That song was written at a time in my life where I had had this relationship, and we were on and off and back and forth. I never got the approval from him that I needed or that you would get from a healthy relationship. So, I think the entire “Dream Girl” album was kind of inspired by how that relationship was really important for me. I needed to understand how to rely on myself and be more self-confident. I had to find that strength in myself and that’s what “Dream Girl” meant to me. It’s also ironic in a way, in that it’s fun and all the mixed feelings I felt, being sad and miserable. Maybe it’s good to feel like this because sometimes when you experience stuff like this you go into survival mode. You use or find corners yourself that you’ve never seen before.

 

So that’s what “Dream Girl” is. A dream girl doesn’t exist, but the point is to be your own dream girl, or to be one for someone. Because nothing is perfect and you will never be perfect, but you can be perfect for yourself in a way. So I wrote a lot of music about that, and the whole “Dream Girl” girl album is about trying to find that happiness in yourself.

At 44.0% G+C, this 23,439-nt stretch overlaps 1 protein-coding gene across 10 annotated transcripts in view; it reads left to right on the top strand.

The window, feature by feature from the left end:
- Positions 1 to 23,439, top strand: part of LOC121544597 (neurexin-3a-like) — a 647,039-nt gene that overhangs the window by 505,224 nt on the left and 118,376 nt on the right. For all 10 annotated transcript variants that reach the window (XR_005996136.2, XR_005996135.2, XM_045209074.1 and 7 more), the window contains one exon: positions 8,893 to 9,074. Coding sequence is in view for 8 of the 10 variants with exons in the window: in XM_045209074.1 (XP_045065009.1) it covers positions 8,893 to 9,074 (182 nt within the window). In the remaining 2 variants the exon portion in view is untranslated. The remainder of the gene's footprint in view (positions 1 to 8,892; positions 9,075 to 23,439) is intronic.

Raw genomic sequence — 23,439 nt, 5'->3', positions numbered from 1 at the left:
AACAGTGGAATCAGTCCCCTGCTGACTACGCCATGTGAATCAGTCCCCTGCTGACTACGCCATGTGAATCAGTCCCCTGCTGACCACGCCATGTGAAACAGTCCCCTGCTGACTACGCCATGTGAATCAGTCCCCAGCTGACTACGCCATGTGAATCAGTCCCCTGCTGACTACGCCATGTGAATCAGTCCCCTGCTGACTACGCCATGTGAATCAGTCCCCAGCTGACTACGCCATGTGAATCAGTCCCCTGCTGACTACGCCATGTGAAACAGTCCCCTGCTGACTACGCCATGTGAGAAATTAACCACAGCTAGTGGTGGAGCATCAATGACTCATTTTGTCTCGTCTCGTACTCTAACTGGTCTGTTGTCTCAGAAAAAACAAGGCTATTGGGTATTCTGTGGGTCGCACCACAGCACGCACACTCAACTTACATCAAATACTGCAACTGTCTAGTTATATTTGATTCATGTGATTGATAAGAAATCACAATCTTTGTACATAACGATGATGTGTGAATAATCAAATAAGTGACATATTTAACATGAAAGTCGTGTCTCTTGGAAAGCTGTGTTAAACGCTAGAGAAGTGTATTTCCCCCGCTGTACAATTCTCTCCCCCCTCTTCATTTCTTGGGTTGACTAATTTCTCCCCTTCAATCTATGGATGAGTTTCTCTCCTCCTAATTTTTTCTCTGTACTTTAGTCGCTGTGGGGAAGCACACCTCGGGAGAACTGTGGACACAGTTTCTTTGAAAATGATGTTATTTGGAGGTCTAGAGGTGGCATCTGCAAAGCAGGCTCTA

I don’t know how that connects with the Apple spot in a way, but the iPad is a tool to be creative, it’s a dream tool. “Dream Girl” is fun, but it’s also melancholy and it’s sad. It’s all the feelings.

Songs For Screens is a Variety column sponsored by Anzie Blue, a wellness company and café based in Nashville. It is written by Andrew Hampp, founder of music marketing consultancy 1803 LLC and former correspondent for Billboard. Each week, the column highlights noteworthy use of music in advertising and marketing campaigns, as well as film and TV. Follow Andrew on Twitter at @ahampp.